Both the ancient Greeks and the ancient Romans used an olive branch as a symbol of peace. The expression, “to extend an olive branch,” is often used as a metaphor for reconciliation. And now as the new year approaches, I tend to think about relationships, especially the ones that have fallen by the wayside, and most especially about those relationships I miss. How do I extend the olive branch? What do I need to do to make amends?
Typically, to make amends means to apologize. I generally think that an apology is important, as long as it’s genuine. I wonder, though, what if an apology isn’t enough? Apologies relate to something that occurred in the past, and a sincere apology usually means that you’ve taken responsibility for your involvement. Although your apology was given in good faith and accepted in that spirit, you may not be forgiven unless and until you accompany your apology with the sincere assurance to make amends by changing your future behavior.
Example: You tend to borrow your brother’s SUV a couple of times a month for Costco runs, and you’ve not once offered to fill up his gas tank. The last two times you’ve popped over to his house to grab his vehicle, he’s denied you access. You ask him (via text, of course) whether he’s mad at you, and he finally explodes about feeling taken for granted, and that you always leave his SUV on empty. You apologize profusely, and promise that you will do better next time. Then, you make good on your promise and not only fill up his tank, but get his car washed. You continue to fill up the gas tank every time you borrow the car. All is well because you understand that you need to apologize and you need to make amends. Case closed.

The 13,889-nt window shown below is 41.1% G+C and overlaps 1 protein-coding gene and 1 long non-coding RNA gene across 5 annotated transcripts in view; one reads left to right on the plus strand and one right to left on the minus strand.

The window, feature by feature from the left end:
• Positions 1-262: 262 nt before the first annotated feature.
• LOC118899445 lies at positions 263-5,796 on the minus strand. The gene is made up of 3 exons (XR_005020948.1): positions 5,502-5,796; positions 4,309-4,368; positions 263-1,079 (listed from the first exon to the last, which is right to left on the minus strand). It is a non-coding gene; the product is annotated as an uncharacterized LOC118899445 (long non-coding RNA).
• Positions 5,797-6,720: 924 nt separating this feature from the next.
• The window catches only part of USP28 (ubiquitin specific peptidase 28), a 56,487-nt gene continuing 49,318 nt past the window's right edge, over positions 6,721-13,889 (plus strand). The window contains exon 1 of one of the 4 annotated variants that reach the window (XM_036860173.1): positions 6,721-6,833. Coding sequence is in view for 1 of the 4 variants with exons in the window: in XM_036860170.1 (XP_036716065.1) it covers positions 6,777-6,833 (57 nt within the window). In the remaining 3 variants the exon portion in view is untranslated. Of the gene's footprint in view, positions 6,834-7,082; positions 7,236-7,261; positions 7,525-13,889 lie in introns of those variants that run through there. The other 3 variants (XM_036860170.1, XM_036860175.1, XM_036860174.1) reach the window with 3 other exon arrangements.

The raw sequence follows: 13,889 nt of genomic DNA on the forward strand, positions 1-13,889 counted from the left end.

But what if you’re not forgiven? What if you were “too busy” to visit your grandmother in the nursing home after she had her second stroke, and then she suddenly passed away? How can you make amends with someone who’s no longer here? Obviously, you’ll need to find another way. One suggestion is to make a contribution to a cause that was important to your grandmother. Either write a nice check in her memory, or donate your time. Or both. And while you’re at it, make sure that you understand what you were meant to learn by this life lesson so that it doesn’t happen again.
Finally, and probably most importantly, make amends to yourself. This can be extremely difficult, if not impossible, for some of us. We tend to be harder on ourselves than we ever need to be, and we all have a few regrets. If you’re one of those people, I urge you to forgive yourself. Make amends with your past behavior, and do it with integrity and compassion, not only for the purpose of learning your lesson, but also for giving yourself the gift of moving forward.